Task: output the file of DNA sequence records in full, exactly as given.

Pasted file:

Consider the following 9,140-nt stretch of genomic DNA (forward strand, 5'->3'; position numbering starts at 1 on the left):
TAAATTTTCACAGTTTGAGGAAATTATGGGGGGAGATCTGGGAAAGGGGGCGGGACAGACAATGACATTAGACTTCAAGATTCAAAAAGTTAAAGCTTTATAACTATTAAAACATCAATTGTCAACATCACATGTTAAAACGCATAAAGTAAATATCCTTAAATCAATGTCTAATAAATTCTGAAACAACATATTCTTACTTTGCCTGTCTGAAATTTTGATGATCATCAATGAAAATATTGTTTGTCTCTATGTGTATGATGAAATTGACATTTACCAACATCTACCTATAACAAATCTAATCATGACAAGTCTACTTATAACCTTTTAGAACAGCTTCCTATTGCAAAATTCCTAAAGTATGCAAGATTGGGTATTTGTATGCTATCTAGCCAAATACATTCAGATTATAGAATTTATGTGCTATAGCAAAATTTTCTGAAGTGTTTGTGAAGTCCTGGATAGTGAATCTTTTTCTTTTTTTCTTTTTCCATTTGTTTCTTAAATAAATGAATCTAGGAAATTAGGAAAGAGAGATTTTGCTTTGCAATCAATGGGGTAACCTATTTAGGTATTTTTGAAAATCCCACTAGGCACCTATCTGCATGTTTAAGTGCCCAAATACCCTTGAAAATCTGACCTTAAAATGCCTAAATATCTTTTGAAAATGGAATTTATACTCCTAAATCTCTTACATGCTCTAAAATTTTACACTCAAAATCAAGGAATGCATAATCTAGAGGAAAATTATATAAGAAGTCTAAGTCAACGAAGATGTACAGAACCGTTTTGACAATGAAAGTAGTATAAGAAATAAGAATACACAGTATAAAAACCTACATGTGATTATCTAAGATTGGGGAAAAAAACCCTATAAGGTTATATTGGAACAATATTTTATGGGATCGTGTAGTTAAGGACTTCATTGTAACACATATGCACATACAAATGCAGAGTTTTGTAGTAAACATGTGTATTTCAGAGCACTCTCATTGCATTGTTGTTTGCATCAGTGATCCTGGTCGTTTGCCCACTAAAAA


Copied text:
Consider the following 9,140-nt stretch of genomic DNA (forward strand, 5'->3'; position numbering starts at 1 on the left):
TAAATTTTCACAGTTTGAGGAAATTATGGGGGGAGATCTGGGAAAGGGGGCGGGACAGACAATGACATTAGACTTCAAGATTCAAAAAGTTAAAGCTTTATAACTATTAAAACATCAATTGTCAACATCACATGTTAAAACGCATAAAGTAAATATCCTTAAATCAATGTCTAATAAATTCTGAAACAACATATTCTTACTTTGCCTGTCTGAAATTTTGATGATCATCAATGAAAATATTGTTTGTCTCTATGTGTATGATGAAATTGACATTTACCAACATCTACCTATAACAAATCTAATCATGACAAGTCTACTTATAACCTTTTAGAACAGCTTCCTATTGCAAAATTCCTAAAGTATGCAAGATTGGGTATTTGTATGCTATCTAGCCAAATACATTCAGATTATAGAATTTATGTGCTATAGCAAAATTTTCTGAAGTGTTTGTGAAGTCCTGGATAGTGAATCTTTTTCTTTTTTTCTTTTTCCATTTGTTTCTTAAATAAATGAATCTAGGAAATTAGGAAAGAGAGATTTTGCTTTGCAATCAATGGGGTAACCTATTTAGGTATTTTTGAAAATCCCACTAGGCACCTATCTGCATGTTTAAGTGCCCAAATACCCTTGAAAATCTGACCTTAAAATGCCTAAATATCTTTTGAAAATGGAATTTATACTCCTAAATCTCTTACATGCTCTAAAATTTTACACTCAAAATCAAGGAATGCATAATCTAGAGGAAAATTATATAAGAAGTCTAAGTCAACGAAGATGTACAGAACCGTTTTGACAATGAAAGTAGTATAAGAAATAAGAATACACAGTATAAAAACCTACATGTGATTATCTAAGATTGGGGAAAAAAACCCTATAAGGTTATATTGGAACAATATTTTATGGGATCGTGTAGTTAAGGACTTCATTGTAACACATATGCACATACAAATGCAGAGTTTTGTAGTAAACATGTGTATTTCAGAGCACTCTCATTGCATTGTTGTTTGCATCAGTGATCCTGGTCGTTTGCCCACTAAAAA